5 Lessons in Business Practices & Marketing

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And… the saga continues!

I’ve been in business for myself for the last 13 years. Whether or not you’re self-employed, there’s plenty you and I know from working for others. Maybe we don’t understand what’s going on in the background, nor do we always understand why decisions had to be made the way they were.

Here are the most important lessons I’ve learned throughout the years of a rather eclectic resume—some of these practices apply to our personal lives, too…


If you missed the previous tips, check out the links below:

Part 3 of 4

5 Successful Business Practices

  1. LISTEN to your customers. They’re not always right, but there’s often a need you’re not addressing. Once we remove our Ego from the situation, can we compromise? Often, the answer you’re looking for is right under your nose. Ask questions and listen for the response!

  2. Buy only what you need. I’ll tell you from experience, growth is hard. Most companies struggle as they grow, just as we do when we’re children. Keeping inventory is one of the trickiest aspects of any business, especially a start-up. In the beginning, only purchase what you know you’ll sell, or purchase for the most popular products. I spent thou$and$ in having too many products, buying labels I’d never use, and various product containers to appease the masses. It’s better to start small and lose an occasional customer than it is to put yourself in debt to please that occasional customer!

  3. Pick reliable partners. Before you approach someone, how do they market their business and treat their customers? What’s their customer feedback and what are their values as a company/person? What do they focus on in conversations—do those resonate with you? Never forget patterns, either—people rarely change how they do business, whether or not you want to believe it. It’s better to have 1 reliable partner than it is to have 10 scatter-brained partners.

  4. Build trust and communicate. Be authentic with everyone. Remember, everyone is a customer, even if they’re a business partner. People work with those they trust. Don’t give people half-ass answers or fail to answer at all. The old “I forgot to hit send!” cliché is a huge red flag. Don’t be that “scatter-brained” partner!

  5. Over-deliver. Never make promises you can’t keep—you’ll burn more bridges than you’ll ever make. But if you promise the bare minimum, what can you give as a bonus or surprise? It’s unnecessary with every transaction, but can you boost your happiness hormone by giving them a little surprise that lights up their day? How can you inspire others by going the extra mile?

5 Tips About Marketing:

  1. No 2 products sell with the same tactics. Skincare needs in-person action. Classes sell online. Food sells through taste and photos… Not every marketing tactic you discover applies to your situation. Be selective about what you spend your time and money on with marketing.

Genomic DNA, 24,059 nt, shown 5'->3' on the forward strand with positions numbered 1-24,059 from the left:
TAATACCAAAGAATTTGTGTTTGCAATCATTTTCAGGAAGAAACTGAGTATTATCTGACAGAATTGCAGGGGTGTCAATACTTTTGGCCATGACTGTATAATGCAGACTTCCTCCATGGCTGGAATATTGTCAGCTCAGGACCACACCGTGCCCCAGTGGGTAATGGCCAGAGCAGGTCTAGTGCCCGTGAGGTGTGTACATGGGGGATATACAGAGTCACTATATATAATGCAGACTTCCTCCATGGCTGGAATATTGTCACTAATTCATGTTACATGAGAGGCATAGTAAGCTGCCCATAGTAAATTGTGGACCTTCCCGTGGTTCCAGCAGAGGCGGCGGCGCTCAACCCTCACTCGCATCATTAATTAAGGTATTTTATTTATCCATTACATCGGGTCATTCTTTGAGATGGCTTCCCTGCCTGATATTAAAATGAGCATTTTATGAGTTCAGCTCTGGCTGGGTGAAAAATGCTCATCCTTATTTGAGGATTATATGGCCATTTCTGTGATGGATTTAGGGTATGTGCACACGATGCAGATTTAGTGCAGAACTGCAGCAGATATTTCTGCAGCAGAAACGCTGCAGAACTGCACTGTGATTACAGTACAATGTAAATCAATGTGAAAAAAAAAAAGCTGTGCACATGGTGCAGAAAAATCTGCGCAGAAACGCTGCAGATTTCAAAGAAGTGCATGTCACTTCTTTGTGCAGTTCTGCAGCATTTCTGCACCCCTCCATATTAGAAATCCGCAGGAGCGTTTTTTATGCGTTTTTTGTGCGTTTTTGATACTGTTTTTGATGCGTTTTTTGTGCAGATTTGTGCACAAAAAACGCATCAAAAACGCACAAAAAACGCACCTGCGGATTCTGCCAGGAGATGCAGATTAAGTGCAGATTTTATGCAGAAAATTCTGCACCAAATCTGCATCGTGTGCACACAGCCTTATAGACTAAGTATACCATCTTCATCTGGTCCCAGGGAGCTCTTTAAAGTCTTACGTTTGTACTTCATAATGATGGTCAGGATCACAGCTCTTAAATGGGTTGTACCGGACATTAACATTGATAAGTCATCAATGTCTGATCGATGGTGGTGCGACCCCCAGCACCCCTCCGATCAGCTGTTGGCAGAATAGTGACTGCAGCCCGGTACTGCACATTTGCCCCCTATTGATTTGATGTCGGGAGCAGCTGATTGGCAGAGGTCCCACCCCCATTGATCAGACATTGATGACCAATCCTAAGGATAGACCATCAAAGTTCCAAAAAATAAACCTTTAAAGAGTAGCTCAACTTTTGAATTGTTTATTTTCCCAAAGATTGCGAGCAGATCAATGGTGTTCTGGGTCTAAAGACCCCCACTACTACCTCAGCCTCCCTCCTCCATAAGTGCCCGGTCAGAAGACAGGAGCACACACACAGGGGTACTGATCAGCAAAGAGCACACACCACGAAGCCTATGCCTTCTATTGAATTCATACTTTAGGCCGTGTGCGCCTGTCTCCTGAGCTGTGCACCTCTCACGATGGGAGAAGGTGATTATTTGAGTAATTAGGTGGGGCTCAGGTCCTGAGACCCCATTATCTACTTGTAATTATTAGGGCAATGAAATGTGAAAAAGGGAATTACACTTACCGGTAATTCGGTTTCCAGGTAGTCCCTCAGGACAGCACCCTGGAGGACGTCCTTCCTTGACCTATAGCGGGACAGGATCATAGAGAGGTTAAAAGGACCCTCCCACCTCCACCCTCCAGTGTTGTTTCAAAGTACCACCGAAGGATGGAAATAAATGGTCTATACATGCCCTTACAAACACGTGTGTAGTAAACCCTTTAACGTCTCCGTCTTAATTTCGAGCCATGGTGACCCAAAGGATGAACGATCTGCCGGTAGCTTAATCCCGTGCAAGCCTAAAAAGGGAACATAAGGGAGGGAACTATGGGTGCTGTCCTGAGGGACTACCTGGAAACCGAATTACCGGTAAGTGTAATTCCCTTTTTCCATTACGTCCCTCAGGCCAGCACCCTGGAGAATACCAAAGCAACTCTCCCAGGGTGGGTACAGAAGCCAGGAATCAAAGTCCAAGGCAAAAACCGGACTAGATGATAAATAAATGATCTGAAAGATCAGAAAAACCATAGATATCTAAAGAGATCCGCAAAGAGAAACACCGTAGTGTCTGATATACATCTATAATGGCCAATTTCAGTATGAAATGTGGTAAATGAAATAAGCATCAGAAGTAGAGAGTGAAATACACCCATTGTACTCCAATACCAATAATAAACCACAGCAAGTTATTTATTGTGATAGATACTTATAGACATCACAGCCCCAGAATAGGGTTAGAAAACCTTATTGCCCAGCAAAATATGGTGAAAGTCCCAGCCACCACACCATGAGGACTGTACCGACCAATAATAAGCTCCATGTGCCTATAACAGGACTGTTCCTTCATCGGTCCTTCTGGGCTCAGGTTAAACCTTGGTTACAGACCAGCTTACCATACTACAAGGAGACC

2. Be authentic about creating a sense of urgency. Many experts suggest creating a sense of urgency to create demand. Humans procrastinate by nature; we need deadlines. But that doesn’t mean you make up statistics—it’s a cheap way to sell, feels inauthentic, and people know it. For example, when I say I have room for only 5 students, is that true? Will I REALLY close the doors tomorrow? See… I’ve watched too many campaigns to understand how they work (subconsciously, so have you). I rarely watch live broadcasts… I know I’ll get the replay tomorrow. How many times has someone told you they couldn’t fit you in for an appointment, couldn’t do the job because they’re overbooked, or extended a deadline after doors closed? It’s as unethical as bait-and-switch. Create a realistic deadline for a reason and stick to it. If you don’t want to do a job, politely decline. Don’t lie to make yourself important. Too many people are aware of sales tactics… most of us have watched the same “launch” sequence, know what to expect, and tune out. Stand out—be authentic.

  3. Put yourself in the brand. They buy you, not just your product. The world of commerce has changed a trillionfold since I was a kid. We all want to know who’s behind our products, what we’re getting, and many of us want to know what a company stands for. Be clear with your values and mission because THAT’s what creates loyalty!

  4. It requires consistent care and attention BUT…

  5. It’s not as hard as it seems. Just be yourself. Study marketing and if it feels good to you, try it. If it doesn’t align with your beliefs, no matter who says it, toss it.

Anything you’d like to add?

What are your thoughts?

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